In Spring 2016, Emily Altman, Mor Goldberger, and Simone Saldanha worked with Josephine, a food start-up, to develop strategies to engage potential customers with disabilities.
How… underwhelming. After hours of interviews and energetic post-it brainstorming, our team reviewed our “innovations” and felt…well, under-whelmed. Being part of Eat.Think.Design. we expected to develop mind-blowing ideas yet none of our solutions seemed groundbreaking. We wondered, what had gone wrong?
Our mission. Josephine, a food start-up that connects people to their neighbors for home-cooked meals, had tasked us with developing strategies to engage potential customers with disabilities.
“Resist the temptation to go with the first idea” was the message our teaching team had emphasized. Despite this, our team excitedly began running with a plan for how to tackle the problem. Since Josephine required customers to pick-up meals from their cooks, we assumed people with disabilities (PWDs) would want food delivered to them. We figured the main pain point for a PWD would be difficulty getting to the pick-up location… we were wrong.
Our “aha” moment. The most prominent theme in our interviews turned ou to be loneliness and stigmatization. We learned that for many PWDs, their main motivation for purchasing food outside the home was to connect with others and enjoy social interactions. If this was the case, developing a solution that would deliver food to PWDs would only keep them away from cooks and diners. So we pivoted and developed a powerful question… “How might we make Josephine meal pick-ups reminiscent of a family gathering?”.
Imitation is the best form of flattery…Equipped with this question, we brainstormed simple solutions to facilitate social interaction. Many of our ideas were borrowed from other businesses we loved that fostered social comfort. For example, we applied Airbnb’s badge system to Josephine. Some Josephine cooks we observed were already inviting diners to eat in their home but diners didn’t know what the cooks’ preferences were, which led to some awkward conversations. We thought that with a simple online badge symbol, cooks could indicate when they were willing to have diners eat in their homes, versus when they preferred a quick and simple meal pick-up. This might motivate PWDs looking for social interaction to sign up.
What does innovation look like? we wondered, as we looked over our wall of brightly colored post-its. Could innovation be as easy as applying another company’s features to a different context? Could innovation be as simple as Josephine including images of diners socializing on their website. The ideas didn’t feel 100% new or sexy enough. They were nothing that would shock our partners at Josephine.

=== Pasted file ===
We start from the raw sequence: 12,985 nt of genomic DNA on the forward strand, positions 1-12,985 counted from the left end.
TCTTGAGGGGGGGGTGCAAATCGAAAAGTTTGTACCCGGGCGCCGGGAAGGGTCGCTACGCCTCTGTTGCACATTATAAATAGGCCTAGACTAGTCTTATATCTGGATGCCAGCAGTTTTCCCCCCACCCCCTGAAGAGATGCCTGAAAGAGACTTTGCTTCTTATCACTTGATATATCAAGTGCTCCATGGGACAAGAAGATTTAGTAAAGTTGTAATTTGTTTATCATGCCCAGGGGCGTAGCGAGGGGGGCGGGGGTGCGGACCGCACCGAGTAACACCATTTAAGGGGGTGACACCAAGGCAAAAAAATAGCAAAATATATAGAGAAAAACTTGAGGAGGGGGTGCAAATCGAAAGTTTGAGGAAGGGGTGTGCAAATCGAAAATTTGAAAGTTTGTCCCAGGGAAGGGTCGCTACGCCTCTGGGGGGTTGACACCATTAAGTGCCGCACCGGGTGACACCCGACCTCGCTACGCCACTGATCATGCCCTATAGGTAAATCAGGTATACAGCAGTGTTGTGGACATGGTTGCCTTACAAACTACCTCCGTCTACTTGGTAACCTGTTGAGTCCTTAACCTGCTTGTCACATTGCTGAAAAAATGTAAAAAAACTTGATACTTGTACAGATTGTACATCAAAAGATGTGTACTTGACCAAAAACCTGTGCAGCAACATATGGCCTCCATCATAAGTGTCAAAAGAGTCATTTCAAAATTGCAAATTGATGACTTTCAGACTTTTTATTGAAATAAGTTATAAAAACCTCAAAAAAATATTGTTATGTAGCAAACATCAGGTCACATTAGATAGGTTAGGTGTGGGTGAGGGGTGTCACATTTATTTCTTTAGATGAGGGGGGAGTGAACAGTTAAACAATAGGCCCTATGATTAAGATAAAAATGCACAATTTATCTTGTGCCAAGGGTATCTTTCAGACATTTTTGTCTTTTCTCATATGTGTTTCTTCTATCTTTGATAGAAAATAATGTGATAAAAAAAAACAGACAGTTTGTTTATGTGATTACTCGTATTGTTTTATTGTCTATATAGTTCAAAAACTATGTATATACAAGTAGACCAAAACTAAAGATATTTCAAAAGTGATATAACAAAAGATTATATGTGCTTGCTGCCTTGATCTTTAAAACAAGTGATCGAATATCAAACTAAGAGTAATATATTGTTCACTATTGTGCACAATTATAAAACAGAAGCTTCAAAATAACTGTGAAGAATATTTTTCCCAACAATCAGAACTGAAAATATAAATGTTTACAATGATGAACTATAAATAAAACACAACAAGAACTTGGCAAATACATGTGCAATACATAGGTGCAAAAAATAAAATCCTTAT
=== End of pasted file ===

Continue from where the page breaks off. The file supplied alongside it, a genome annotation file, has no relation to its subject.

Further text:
Going back to the drawing board Perhaps we hadn’t conducted enough interviews to find an exciting enough theme. We went back to work on this, hoping it would lead us to the brilliant and intricate solution we were after. However, several brainstorming sessions later, we felt even more lost.
“THIS is the problem with your generation” our mentor Nap pressed… The team glanced at one another, but with his sing-song Jamaican accent, and friendly demeanor, it was nearly impossible for Nap to offend. We sat outside and talked with him about our process and how we were stuck. Nap helped us realize that we were exactly where we were supposed to be, and that the “innovation” we were trying to find was already under our noses. We realized, innovation does not need to come in the form of a never-before seen creation. It does not need to shock and awe. It can be simple. It can be a borrowed, re-purposed idea.
Returning to our under-whelming old stickies we pulled our favorite ideas together and mapped them onto the process of getting a Josephine meal. The changes we proposed were not earth-shattering but together they shifted the experience and would be meaningful to some PWDs.
For us “innovation” was not creating one mind-blowing idea, it meant truly understanding the Josephine experience for a PWD every step of the way. It meant knowing we could not solve every problem and focusing on theme. It meant suspending judgement and addressing the underlying pain point most meaningful to our customers. It meant creating simple tweaks in features, messaging, and images that together evoked a different experience for some.
Simple. Unsexy. Meaningful.